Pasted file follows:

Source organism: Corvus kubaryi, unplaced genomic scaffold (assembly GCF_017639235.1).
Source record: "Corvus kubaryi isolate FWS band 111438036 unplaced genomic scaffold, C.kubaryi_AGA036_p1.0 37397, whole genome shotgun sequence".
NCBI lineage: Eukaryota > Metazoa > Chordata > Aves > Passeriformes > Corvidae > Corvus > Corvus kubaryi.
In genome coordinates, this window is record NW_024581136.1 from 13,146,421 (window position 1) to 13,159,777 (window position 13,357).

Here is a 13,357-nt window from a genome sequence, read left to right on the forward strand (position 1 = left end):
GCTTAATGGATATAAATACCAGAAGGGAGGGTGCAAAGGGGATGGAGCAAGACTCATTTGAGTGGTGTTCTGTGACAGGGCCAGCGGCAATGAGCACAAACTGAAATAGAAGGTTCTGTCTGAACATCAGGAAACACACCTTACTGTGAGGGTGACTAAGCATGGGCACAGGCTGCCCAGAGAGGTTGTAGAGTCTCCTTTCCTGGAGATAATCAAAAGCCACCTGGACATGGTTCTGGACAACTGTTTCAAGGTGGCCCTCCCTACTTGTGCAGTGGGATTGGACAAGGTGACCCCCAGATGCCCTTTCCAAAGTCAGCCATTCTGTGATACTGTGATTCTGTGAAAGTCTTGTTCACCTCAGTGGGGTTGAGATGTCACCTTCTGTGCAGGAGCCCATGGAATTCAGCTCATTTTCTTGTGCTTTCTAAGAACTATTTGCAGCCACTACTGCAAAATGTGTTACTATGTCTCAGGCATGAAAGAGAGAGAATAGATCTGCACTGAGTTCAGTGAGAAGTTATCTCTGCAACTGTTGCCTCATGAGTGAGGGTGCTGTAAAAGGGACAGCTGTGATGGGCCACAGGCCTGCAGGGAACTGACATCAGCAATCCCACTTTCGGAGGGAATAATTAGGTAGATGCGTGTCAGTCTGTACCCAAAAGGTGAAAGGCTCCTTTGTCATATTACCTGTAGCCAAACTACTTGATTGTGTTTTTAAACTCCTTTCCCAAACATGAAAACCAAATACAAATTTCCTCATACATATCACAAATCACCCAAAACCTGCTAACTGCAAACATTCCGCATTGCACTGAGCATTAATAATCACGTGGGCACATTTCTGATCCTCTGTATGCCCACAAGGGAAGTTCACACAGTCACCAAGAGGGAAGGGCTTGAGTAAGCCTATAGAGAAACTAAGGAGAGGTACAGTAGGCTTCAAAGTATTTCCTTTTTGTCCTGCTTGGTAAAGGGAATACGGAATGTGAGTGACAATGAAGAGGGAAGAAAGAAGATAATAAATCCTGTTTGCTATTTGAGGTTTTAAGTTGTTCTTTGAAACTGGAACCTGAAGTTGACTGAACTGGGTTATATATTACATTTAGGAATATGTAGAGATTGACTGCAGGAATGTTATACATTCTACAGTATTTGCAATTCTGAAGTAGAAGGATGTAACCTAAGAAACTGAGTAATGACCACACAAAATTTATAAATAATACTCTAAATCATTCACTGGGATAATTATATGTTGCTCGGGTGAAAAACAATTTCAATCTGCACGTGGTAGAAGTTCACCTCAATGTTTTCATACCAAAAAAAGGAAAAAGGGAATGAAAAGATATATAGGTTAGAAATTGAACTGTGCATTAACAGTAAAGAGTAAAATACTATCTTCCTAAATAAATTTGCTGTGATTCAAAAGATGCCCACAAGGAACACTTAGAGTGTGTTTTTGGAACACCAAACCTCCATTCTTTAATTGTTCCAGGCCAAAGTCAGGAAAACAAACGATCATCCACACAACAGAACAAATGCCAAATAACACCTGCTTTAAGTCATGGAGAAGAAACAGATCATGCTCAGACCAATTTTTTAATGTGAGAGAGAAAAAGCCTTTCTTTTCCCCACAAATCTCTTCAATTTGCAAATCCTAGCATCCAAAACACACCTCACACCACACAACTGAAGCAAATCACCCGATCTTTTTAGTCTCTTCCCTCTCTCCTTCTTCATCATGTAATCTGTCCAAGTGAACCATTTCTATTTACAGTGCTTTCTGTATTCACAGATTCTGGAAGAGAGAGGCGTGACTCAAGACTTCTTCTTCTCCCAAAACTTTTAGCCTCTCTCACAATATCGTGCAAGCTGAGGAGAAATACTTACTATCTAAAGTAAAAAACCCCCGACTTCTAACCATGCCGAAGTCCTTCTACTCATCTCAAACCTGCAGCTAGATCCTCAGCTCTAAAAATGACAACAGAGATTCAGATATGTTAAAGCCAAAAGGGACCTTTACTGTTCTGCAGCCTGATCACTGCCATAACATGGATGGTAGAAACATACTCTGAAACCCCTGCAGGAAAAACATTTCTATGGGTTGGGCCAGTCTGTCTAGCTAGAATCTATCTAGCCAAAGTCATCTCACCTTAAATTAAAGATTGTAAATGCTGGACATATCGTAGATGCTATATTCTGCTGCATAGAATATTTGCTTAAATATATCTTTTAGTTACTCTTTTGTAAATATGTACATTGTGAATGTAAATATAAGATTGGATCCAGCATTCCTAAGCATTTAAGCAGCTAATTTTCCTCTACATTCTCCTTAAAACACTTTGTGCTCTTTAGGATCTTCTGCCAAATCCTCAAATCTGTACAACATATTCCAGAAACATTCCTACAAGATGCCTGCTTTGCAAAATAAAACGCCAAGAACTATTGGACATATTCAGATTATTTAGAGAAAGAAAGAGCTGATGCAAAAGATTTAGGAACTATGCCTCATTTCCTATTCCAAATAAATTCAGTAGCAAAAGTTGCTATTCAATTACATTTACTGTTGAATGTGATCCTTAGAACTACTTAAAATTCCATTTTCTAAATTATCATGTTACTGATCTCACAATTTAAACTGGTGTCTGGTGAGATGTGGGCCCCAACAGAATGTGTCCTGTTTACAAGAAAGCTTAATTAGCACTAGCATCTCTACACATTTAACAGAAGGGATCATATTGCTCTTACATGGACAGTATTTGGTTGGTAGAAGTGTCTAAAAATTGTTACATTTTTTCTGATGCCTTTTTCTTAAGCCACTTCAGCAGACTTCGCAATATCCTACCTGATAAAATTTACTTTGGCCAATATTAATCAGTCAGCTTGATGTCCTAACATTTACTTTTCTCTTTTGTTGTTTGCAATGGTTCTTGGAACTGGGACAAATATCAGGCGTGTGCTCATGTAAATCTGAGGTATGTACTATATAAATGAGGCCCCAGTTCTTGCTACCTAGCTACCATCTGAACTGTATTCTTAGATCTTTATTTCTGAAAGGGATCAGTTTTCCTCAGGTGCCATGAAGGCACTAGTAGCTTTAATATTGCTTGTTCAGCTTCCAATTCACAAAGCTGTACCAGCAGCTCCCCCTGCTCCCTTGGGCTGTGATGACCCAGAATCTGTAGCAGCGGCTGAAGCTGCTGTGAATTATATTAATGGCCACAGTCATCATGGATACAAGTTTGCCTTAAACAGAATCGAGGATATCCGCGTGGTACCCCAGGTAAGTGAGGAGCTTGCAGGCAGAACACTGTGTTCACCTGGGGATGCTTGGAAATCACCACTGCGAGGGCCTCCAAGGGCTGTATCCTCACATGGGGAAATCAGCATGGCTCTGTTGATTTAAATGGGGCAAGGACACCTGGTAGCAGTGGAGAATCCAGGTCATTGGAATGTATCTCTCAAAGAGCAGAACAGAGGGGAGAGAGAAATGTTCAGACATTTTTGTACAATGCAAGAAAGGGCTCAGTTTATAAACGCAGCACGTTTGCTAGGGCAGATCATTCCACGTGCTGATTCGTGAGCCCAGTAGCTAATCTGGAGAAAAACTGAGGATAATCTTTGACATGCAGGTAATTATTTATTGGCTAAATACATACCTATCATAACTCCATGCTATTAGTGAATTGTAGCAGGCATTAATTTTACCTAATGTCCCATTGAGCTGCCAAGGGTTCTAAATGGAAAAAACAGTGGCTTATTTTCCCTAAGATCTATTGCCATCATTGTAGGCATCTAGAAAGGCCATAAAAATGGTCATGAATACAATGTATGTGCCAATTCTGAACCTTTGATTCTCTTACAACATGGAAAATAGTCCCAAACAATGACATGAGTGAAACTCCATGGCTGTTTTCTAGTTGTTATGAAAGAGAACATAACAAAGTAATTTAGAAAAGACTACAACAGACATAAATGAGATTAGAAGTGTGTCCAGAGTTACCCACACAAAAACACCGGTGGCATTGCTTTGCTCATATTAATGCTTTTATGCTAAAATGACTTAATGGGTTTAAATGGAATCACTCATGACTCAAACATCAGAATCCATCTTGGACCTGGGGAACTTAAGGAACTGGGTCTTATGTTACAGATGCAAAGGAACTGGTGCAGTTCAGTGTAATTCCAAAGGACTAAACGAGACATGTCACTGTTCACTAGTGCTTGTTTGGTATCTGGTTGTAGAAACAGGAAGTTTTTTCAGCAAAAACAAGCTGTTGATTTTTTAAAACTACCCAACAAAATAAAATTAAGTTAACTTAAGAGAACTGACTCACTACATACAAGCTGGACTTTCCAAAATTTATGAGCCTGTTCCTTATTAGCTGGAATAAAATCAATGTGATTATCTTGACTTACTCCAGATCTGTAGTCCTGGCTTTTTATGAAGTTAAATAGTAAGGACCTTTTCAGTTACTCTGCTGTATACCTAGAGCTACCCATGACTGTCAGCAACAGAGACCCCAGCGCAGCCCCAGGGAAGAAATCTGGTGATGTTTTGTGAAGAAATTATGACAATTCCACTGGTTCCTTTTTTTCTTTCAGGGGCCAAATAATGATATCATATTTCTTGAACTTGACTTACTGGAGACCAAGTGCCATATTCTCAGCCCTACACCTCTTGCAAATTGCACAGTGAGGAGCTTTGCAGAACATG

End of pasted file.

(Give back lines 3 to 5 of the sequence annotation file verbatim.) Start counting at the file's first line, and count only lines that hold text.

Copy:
NCBI lineage: Eukaryota > Metazoa > Chordata > Aves > Passeriformes > Corvidae > Corvus > Corvus kubaryi.
In genome coordinates, this window is record NW_024581136.1 from 13,146,421 (window position 1) to 13,159,777 (window position 13,357).

Here is a 13,357-nt window from a genome sequence, read left to right on the forward strand (position 1 = left end):